An Alfa Romeo Giulia GT Junior Makes Any Day Magic
Story by Leonardo Stefani // photography by Edoardo Mascalchi
If you never had the opportunity to stop in front of this car and see it, please do. Walk around it, look at it from every perspective, catch every detail—even those that seem the most insignificant. Then try to imagine this car driving around today’s roads; you will probably come to the conclusion that it would still be beautiful. For her, time seems to stand still.
There’s a feeling of grace and sportsmanship that only few cars can give to you. The bonnet pointing downwards, ending in wraparound windshield, the roof above it starts from its highest point, then an accentuated descent until the rear window. The tail, like a boat, ends up lower and narrower than the front bonnet.
Visually, it sits on its tail, an effect that usually makes a car not so sporty. Not in this case. Better still, its interior is as good-looking as its exterior.
The driving position is very different from what we are used on modern cars. Now, we drive with the steering wheel quite far, with the arms stretched out. We immediately see that the car is built around the driver, with the two major instruments, speedometer and tachometer, in front of us.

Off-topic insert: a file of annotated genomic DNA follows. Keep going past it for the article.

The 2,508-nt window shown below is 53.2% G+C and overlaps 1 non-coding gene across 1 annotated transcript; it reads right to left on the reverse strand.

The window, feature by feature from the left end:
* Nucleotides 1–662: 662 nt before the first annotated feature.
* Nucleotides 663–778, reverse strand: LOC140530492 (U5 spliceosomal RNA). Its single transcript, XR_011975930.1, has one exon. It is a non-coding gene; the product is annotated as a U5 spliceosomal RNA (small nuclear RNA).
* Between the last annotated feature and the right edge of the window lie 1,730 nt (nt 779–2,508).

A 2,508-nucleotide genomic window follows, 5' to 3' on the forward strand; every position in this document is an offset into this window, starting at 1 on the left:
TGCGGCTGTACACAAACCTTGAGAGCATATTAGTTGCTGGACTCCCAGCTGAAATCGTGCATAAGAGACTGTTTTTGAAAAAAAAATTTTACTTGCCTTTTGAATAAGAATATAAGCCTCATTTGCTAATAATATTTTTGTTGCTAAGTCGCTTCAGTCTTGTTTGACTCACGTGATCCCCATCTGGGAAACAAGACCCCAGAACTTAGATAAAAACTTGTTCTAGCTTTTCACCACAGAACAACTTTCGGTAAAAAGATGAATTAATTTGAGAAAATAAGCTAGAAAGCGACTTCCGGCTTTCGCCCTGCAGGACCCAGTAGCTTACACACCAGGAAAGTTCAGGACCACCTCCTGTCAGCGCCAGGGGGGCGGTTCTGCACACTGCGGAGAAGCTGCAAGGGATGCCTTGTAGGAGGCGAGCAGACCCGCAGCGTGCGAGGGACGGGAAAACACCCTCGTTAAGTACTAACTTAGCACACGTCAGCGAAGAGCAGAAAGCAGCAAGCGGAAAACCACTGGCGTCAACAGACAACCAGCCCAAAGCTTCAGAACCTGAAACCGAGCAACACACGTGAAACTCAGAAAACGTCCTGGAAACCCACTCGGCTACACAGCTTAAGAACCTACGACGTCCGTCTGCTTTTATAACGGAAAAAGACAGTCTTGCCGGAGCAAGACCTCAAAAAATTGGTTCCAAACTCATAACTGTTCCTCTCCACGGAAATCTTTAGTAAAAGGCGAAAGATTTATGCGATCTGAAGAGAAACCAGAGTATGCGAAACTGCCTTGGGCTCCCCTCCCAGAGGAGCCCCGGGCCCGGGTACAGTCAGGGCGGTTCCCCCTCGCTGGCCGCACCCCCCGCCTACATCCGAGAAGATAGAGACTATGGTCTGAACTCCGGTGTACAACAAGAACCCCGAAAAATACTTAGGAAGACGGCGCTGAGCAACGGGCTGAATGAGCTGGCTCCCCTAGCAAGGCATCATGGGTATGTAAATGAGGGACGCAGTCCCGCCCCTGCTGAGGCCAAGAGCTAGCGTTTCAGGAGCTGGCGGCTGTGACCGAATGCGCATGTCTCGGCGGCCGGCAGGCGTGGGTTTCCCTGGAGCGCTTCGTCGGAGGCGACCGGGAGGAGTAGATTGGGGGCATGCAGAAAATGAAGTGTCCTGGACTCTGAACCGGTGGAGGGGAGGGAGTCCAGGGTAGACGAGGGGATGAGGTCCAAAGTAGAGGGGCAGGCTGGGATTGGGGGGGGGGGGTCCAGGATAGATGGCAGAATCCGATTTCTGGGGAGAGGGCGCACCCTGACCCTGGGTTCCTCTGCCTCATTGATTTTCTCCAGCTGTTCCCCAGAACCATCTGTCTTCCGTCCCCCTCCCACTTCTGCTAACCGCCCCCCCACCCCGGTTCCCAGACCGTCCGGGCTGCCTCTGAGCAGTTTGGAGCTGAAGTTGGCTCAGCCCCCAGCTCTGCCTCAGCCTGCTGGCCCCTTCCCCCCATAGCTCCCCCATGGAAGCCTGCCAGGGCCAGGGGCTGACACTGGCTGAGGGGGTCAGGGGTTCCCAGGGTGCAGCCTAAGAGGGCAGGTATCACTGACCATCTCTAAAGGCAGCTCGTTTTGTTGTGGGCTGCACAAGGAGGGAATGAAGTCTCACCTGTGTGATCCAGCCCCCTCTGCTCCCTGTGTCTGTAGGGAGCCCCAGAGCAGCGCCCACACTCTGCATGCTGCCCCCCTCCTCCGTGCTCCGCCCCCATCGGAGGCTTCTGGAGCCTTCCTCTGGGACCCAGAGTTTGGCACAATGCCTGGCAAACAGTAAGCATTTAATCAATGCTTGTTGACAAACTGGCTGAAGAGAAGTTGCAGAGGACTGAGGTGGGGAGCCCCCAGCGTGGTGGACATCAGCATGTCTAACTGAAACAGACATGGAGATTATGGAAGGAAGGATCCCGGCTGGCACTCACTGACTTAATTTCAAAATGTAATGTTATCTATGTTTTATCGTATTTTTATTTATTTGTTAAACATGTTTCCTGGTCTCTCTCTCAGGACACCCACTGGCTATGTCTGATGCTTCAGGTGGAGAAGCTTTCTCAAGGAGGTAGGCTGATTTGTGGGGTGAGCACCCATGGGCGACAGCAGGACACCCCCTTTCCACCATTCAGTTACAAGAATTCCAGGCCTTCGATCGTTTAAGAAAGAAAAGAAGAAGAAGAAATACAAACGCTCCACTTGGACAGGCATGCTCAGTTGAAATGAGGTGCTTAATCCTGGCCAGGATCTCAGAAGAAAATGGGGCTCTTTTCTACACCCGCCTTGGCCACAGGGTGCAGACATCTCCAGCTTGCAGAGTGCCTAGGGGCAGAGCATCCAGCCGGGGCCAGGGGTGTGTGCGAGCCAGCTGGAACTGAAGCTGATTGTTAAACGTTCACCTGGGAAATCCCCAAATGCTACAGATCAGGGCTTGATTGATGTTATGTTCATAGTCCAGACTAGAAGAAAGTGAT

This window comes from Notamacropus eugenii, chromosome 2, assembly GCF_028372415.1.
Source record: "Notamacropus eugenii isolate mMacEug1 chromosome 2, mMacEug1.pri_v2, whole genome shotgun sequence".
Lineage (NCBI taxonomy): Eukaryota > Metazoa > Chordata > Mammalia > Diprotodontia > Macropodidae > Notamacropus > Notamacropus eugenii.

In my opinion, they’re the most beautiful gauges ever made. Embedded in the two humps of the dashboard, with white text, clean, and basic. It reminds me of the Omega Speedmaster, the sports watch from the time of GT Junior that accompanied the astronauts in space. In front of the gearbox, at the bottom of the dashboard, the indicators of fuel level and water temperature are visible, both oriented toward the driver’s seat.
Everything seems under control, with nothing to do but to enjoy driving. Damian is the lucky owner of this GT Junior, and he seems to agree with me about my feelings for this beautiful Alfa.
It’s a 1300 GT Junior from 1971, the year of the third series. The front is the same as that of the GT 1750 Veloce from 1967, except for the number of the front headlights. Compared to previous series, its headlights are farther apart, taken to the extreme of the “mask”, the indicators are placed under, instead of next to the headlights.
As you may imagine, even in Italy, Damian tells me how hard it was to find an exemplary in very good condition. Many mechanically-minded enthusiasts viewed the rising prices and bought scrap examples of the Giulia, have them prettied, and sold at a high price. His is atypical: a beautiful specimen that was completely restored in 1995, and is still in its original specification.
The only thing that differs is the beautiful wooden steering wheel, which only makes the car even more lovely to drive. Sadly, though, it is the time to say goodbye to Damian. The unmistakable roar of its DOHC engine fades in the distance, and I miss it already.